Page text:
A new ERC grant to the Department of Ethology

A new ERC grant to the Department of Ethology

Attila Andics (ELTE Department of Ethology) has been awarded a Starting Grant from the European Research Council (ERC), the most prestigious European research fund. During the five-year project Andics and his team will develop state-of-the-art cognitive neuroscientific methods to study how the brain of domesticated animals adapted to the human communicative environment. This project will also help understand how the emergence of speech may have shaped human brain mechanisms.

The aim of the ERC Starting Grant is to promote outstanding young researchers. The project entitled Voice and speech perception across mammals: a comparative study of humans, dogs and pigs (VOIMA), has received a 1.9 million EUR funding in a five year scheme. Andics is the second young researcher at the ELTE Department of Ethology to receive this grant, Enikő Kubinyi’s project on dog aging won the ERC Starting Grant in 2015.

The VOIMA project will become part of the Neuroethology of Communication Lab that Andics has founded at the ELTE Department of Ethology in 2017, after winning a five-year Lendület Grant from the Hungarian Academy of Sciences. The project builds extensively upon the unique experience and knowledge base of the Family Dog Project, a departmental program that has been running for over two decades, making several important discoveries and becoming a world-leading centre of dog research. VOIMA also builds upon the latest findings of the recently launched Family Pig Project at the same lab, where they study minipigs kept as companion animals. 

The VOIMA project, starting in 2021, will extend previous research lines by focusing on speech perception-related brain specialisations present in humans, but not in other primates. “The aim of the VOIMA project is to establish, whether these brain specializations for voice and speech perception reflect human-specific predispositions and are thus human-unique, or are they the consequence of rapid evolutionary adaptations or developmental accommodations of the ancient voice perception system to recent demands imposed by the presence of speech” — says Andics in the project summary. “I hypothesize that in general voice perception mechanisms are conserved across mammals, and provide a neuronal niche in which specializations for human voice and speech perception may arise also in non-humans. The case of companion animals provides an unparalleled model system to study the possible evolutionary and experiential effects of the presence of speech on the mammalian voice perception system.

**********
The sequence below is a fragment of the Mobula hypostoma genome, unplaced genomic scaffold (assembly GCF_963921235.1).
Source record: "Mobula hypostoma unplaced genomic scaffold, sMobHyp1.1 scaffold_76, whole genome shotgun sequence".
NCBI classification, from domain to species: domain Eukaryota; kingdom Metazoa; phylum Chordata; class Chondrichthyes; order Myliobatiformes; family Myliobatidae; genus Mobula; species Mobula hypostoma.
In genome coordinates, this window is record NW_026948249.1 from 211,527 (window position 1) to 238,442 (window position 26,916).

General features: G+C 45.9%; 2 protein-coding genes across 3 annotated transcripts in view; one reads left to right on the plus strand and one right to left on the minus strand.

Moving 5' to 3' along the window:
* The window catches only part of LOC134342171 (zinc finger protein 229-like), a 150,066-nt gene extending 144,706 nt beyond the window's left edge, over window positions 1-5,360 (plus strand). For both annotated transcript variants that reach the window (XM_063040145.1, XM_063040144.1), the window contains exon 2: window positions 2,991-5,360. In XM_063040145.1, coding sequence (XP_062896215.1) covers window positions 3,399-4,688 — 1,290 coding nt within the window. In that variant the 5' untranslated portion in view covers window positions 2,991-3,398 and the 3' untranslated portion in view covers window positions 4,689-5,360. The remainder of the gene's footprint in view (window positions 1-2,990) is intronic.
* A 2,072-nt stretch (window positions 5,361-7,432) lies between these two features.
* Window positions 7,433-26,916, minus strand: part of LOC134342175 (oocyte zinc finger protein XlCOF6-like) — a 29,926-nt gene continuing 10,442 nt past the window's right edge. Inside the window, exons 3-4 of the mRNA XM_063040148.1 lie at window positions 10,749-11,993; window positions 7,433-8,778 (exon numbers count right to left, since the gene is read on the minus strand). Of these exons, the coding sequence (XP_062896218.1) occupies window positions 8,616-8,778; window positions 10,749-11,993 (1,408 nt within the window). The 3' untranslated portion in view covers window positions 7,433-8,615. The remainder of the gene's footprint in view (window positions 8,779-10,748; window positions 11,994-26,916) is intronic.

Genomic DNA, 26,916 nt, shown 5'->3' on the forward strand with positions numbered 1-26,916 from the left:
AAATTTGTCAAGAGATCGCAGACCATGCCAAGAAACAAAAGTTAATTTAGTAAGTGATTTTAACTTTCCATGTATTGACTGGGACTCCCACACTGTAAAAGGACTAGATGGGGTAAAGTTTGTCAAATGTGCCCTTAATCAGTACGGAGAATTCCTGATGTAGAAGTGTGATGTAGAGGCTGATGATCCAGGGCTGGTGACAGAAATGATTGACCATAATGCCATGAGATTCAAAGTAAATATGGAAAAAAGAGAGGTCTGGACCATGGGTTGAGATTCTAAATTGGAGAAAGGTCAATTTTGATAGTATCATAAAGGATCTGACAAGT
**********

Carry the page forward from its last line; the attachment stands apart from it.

Besides behavioural methods, Andics and his research team applies comparative cognitive neuroscientific methods, including functional magnetic resonance imaging (fMRI) on dogs, developed at the Department of Ethology and the measurement of dog event-related potentials (ERPs), already successfully applied by the Neuroethology of Communication Lab. The VOIMA project opens the door to developing a new non-invasive brain imaging tool for dogs: high-density diffuse optical tomography (HD-DOT), which is based on functional near-infrared spectroscopy. This technique gives a unique opportunity to study the brain activity of unanaesthetised, untrained, freely moving (even newborn) animals.

For more details please visit the website of the Neuroethology of Communication Lab.